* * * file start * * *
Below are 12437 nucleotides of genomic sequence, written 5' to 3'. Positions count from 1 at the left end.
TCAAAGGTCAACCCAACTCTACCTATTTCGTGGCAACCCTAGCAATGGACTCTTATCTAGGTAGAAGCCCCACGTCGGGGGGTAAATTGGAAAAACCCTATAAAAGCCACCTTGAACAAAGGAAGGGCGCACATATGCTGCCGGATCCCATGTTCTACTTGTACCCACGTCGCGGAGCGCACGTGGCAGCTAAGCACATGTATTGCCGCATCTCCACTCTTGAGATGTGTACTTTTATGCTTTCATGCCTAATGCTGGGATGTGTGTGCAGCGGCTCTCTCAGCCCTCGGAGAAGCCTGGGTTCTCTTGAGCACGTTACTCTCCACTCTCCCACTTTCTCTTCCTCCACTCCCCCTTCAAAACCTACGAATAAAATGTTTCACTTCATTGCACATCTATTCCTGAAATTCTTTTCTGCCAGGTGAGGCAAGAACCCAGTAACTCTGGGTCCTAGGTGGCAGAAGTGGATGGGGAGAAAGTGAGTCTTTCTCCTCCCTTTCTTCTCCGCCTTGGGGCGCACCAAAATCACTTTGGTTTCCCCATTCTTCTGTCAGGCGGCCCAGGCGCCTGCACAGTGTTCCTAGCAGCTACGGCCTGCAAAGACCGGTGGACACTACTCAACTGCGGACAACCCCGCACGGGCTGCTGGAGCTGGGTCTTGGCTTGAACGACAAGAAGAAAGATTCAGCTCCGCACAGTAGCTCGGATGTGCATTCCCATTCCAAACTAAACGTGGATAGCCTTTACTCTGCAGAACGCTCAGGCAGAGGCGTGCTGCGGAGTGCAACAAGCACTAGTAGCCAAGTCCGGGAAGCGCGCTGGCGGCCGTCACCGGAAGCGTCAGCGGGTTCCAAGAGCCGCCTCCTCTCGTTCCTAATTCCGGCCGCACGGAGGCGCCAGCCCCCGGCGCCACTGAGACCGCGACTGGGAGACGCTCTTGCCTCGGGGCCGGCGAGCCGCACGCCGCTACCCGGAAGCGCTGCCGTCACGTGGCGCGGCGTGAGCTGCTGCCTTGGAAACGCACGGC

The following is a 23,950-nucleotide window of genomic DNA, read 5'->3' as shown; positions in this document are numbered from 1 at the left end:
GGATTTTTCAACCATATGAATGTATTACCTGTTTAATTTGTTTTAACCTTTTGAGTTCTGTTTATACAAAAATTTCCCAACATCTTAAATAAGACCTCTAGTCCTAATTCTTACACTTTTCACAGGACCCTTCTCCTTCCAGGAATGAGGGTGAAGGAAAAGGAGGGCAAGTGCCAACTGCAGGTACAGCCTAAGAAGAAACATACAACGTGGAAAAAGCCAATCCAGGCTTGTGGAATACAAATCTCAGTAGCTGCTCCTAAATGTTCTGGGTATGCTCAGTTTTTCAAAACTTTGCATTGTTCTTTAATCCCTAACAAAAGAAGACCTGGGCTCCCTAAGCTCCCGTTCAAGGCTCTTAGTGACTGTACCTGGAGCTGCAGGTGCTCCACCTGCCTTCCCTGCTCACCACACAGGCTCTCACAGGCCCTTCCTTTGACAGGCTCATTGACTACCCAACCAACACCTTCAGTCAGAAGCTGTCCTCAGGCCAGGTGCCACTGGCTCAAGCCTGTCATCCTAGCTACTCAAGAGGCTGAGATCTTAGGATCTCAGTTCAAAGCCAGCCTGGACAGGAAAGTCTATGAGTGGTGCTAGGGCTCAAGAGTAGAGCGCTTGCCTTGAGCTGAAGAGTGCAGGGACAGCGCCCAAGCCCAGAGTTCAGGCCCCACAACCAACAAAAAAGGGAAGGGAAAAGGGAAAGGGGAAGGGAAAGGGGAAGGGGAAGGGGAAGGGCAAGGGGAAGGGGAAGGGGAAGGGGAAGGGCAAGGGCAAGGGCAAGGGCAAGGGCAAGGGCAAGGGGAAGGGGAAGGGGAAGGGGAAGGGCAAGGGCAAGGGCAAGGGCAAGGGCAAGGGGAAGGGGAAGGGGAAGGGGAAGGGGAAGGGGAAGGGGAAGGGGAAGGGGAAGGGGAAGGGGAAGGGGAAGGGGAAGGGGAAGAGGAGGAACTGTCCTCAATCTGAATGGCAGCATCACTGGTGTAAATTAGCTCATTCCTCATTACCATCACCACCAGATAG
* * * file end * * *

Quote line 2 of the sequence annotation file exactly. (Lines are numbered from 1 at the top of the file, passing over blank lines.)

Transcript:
TCAAAGGTCAACCCAACTCTACCTATTTCGTGGCAACCCTAGCAATGGACTCTTATCTAGGTAGAAGCCCCACGTCGGGGGGTAAATTGGAAAAACCCTATAAAAGCCACCTTGAACAAAGGAAGGGCGCACATATGCTGCCGGATCCCATGTTCTACTTGTACCCACGTCGCGGAGCGCACGTGGCAGCTAAGCACATGTATTGCCGCATCTCCACTCTTGAGATGTGTACTTTTATGCTTTCATGCCTAATGCTGGGATGTGTGTGCAGCGGCTCTCTCAGCCCTCGGAGAAGCCTGGGTTCTCTTGAGCACGTTACTCTCCACTCTCCCACTTTCTCTTCCTCCACTCCCCCTTCAAAACCTACGAATAAAATGTTTCACTTCATTGCACATCTATTCCTGAAATTCTTTTCTGCCAGGTGAGGCAAGAACCCAGTAACTCTGGGTCCTAGGTGGCAGAAGTGGATGGGGAGAAAGTGAGTCTTTCTCCTCCCTTTCTTCTCCGCCTTGGGGCGCACCAAAATCACTTTGGTTTCCCCATTCTTCTGTCAGGCGGCCCAGGCGCCTGCACAGTGTTCCTAGCAGCTACGGCCTGCAAAGACCGGTGGACACTACTCAACTGCGGACAACCCCGCACGGGCTGCTGGAGCTGGGTCTTGGCTTGAACGACAAGAAGAAAGATTCAGCTCCGCACAGTAGCTCGGATGTGCATTCCCATTCCAAACTAAACGTGGATAGCCTTTACTCTGCAGAACGCTCAGGCAGAGGCGTGCTGCGGAGTGCAACAAGCACTAGTAGCCAAGTCCGGGAAGCGCGCTGGCGGCCGTCACCGGAAGCGTCAGCGGGTTCCAAGAGCCGCCTCCTCTCGTTCCTAATTCCGGCCGCACGGAGGCGCCAGCCCCCGGCGCCACTGAGACCGCGACTGGGAGACGCTCTTGCCTCGGGGCCGGCGAGCCGCACGCCGCTACCCGGAAGCGCTGCCGTCACGTGGCGCGGCGTGAGCTGCTGCCTTGGAAACGCACGGC